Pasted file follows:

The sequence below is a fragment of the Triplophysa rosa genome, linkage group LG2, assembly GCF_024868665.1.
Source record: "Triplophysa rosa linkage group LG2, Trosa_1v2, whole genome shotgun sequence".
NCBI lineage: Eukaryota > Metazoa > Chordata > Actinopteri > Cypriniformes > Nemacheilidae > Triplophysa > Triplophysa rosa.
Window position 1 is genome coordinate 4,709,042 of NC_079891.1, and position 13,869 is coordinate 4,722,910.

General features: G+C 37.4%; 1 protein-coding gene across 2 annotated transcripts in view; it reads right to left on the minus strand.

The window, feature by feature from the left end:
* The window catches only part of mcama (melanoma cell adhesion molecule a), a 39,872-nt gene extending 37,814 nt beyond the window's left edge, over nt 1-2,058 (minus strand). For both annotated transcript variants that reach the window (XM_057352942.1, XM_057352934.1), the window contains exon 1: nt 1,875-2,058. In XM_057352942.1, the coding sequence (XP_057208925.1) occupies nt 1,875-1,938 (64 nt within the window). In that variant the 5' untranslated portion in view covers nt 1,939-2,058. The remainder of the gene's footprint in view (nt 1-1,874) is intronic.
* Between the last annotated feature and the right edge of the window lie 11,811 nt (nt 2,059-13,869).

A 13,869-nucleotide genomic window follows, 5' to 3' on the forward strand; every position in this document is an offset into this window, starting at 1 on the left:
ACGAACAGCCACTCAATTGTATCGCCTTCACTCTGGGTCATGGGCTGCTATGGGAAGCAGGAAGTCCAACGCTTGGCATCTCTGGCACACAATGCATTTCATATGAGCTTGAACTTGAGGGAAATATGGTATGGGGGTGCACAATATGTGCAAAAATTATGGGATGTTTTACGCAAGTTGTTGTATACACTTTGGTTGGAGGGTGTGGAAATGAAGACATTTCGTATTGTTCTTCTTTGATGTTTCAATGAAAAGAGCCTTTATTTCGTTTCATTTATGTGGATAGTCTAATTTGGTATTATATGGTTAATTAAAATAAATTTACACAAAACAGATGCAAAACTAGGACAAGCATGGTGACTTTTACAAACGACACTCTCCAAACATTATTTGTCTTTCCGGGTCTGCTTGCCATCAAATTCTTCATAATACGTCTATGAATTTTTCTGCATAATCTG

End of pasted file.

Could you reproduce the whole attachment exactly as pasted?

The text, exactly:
The sequence below is a fragment of the Triplophysa rosa genome, linkage group LG2, assembly GCF_024868665.1.
Source record: "Triplophysa rosa linkage group LG2, Trosa_1v2, whole genome shotgun sequence".
NCBI lineage: Eukaryota > Metazoa > Chordata > Actinopteri > Cypriniformes > Nemacheilidae > Triplophysa > Triplophysa rosa.
Window position 1 is genome coordinate 4,709,042 of NC_079891.1, and position 13,869 is coordinate 4,722,910.

General features: G+C 37.4%; 1 protein-coding gene across 2 annotated transcripts in view; it reads right to left on the minus strand.

The window, feature by feature from the left end:
* The window catches only part of mcama (melanoma cell adhesion molecule a), a 39,872-nt gene extending 37,814 nt beyond the window's left edge, over nt 1-2,058 (minus strand). For both annotated transcript variants that reach the window (XM_057352942.1, XM_057352934.1), the window contains exon 1: nt 1,875-2,058. In XM_057352942.1, the coding sequence (XP_057208925.1) occupies nt 1,875-1,938 (64 nt within the window). In that variant the 5' untranslated portion in view covers nt 1,939-2,058. The remainder of the gene's footprint in view (nt 1-1,874) is intronic.
* Between the last annotated feature and the right edge of the window lie 11,811 nt (nt 2,059-13,869).

A 13,869-nucleotide genomic window follows, 5' to 3' on the forward strand; every position in this document is an offset into this window, starting at 1 on the left:
ACGAACAGCCACTCAATTGTATCGCCTTCACTCTGGGTCATGGGCTGCTATGGGAAGCAGGAAGTCCAACGCTTGGCATCTCTGGCACACAATGCATTTCATATGAGCTTGAACTTGAGGGAAATATGGTATGGGGGTGCACAATATGTGCAAAAATTATGGGATGTTTTACGCAAGTTGTTGTATACACTTTGGTTGGAGGGTGTGGAAATGAAGACATTTCGTATTGTTCTTCTTTGATGTTTCAATGAAAAGAGCCTTTATTTCGTTTCATTTATGTGGATAGTCTAATTTGGTATTATATGGTTAATTAAAATAAATTTACACAAAACAGATGCAAAACTAGGACAAGCATGGTGACTTTTACAAACGACACTCTCCAAACATTATTTGTCTTTCCGGGTCTGCTTGCCATCAAATTCTTCATAATACGTCTATGAATTTTTCTGCATAATCTG